This page is to provide information on the process of Life casting, this is taken from our own experiences. There are many other effective techniques and products
that will work. We will continue to add information to this page as the work progresses. Please send us your comments or suggestions on our efforts to provide informative information.
No life cast would be possible without the model, so that is where our information begins. When deciding on placement of the model for the casting process be sure to be considerate and
remember that the model has to remain in that pose until the mold is complete. We suggest that you let the model select several poses that are comfortable to them. Photograph your model in each
of those poses from at least three different angles, we find this very helpful in later determining a final effective pose.
All Photographs on this page are (C)opyrighted and require our written permission before use
You should be sure and obtain a model release before beginning the photo or casting process. A model release is
protection for both parties and should be included in any contract with the model. Click Here for a copy of a standard model release should you need it.
Preparing For Molding
We used silicone(GI-1000) to produce this mold (This Product is Not Labeled Safe For Skin Contact!!) We Recommend you purchase a skin safe silicone
(Art Molds / LiteRite Silicone) . Silicone produces a durable mold with outstanding library life. When using silicone for life casting be sure to run a reaction test on the model's wrist a few days before the actual molding session, this insures that there will be no adverse reaction when applied to the body. The advantage to using silicone over alginate is the ability to use the original mold repeatedly without having to make a second mold from the first positive, as would be necessary
when using alginate. The silicone is pre weighed in one pound batches and set aside The catalyst (we use ultra fast catalyst) is also pre- weighed and set aside. Our catalyst ratio is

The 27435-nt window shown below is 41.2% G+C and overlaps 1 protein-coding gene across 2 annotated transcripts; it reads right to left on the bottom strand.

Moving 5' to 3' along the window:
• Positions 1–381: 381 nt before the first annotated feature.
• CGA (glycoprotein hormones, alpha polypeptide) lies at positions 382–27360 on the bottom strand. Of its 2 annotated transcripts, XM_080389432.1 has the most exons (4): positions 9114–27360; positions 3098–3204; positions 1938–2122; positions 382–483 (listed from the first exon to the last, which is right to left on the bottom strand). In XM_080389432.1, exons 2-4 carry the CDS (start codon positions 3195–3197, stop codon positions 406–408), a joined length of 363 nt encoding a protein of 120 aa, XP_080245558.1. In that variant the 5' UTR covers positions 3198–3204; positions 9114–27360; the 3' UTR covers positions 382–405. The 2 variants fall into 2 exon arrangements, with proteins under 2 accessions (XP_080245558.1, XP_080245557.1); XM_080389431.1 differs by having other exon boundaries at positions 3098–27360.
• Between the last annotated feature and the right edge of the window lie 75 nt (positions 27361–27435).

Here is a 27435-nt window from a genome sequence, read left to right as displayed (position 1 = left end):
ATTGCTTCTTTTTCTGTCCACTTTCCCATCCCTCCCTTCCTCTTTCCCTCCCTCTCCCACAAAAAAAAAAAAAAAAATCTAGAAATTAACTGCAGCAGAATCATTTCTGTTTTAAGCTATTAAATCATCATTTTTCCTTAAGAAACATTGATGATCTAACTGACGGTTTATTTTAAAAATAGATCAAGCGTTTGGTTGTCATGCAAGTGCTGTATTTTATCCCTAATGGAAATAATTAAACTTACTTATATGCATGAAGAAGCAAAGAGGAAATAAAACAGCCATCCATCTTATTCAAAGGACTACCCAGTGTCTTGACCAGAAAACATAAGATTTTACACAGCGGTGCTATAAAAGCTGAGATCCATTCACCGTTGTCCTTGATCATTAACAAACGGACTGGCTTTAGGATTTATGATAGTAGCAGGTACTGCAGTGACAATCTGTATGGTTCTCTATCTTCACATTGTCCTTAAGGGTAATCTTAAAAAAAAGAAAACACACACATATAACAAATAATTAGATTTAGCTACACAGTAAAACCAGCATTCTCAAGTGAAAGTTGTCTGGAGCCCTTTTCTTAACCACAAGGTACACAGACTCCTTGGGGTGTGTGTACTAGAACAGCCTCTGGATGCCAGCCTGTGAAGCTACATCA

12% of the silicone by weight, this offers a 10 minute pot life and a 20 minute cure time. Since silicone will bond to itself in the cured state we can work in small batches to cover the model.
Covering the front upper torso from the neck to the waist requires 5 lbs. of silicone, this produces a mold 1/4 inch thick. Cab-O-Sil may be added to the silicone to thicken it, (this will affect the pot
life and cure time) so a little experimentation with the catalyst is required. The mother mold is made of plaster, we use cheese cloth as our reinforcement, you may use pre-coated plaster
bandages instead. Cut up the cheese cloth in various sizes ahead of time this eliminate the necessity of stopping during the molding process to cut pieces to fit. Place you model in the
position for molding , look for any problem areas that might arise during molding.
A thin coat of petroleum jelly is applied to any areas of the body which contain hair, the rest of the body receives
a coating of lotion (Vaseline Intensive Care). The silicone and catalyst are mixed and applied to the model. The silicone will tend to flow slightly so start at the highest points and work
down, the second and third coats will tend to flow less than the first. The second coat can be applied as soon as the first coat has tacked off (when it does not stick to your finger)(about 10
minutes). In areas that will receive high stress during de-molding cheese cloth may be worked into the final coat of silicone. A thin coat of petroleum jelly is applied to the silicone mold
just before the plaster mother mold is applied (this will insure easy removal of the plaster mother mold. Once the plaster has cured the mold may be removed from the model (under normal conditions
approximately 45 minutes will have elapsed since the first coat of silicone). The silicone mold may be used for casting within the hour, however it does not reach it's final strength for 24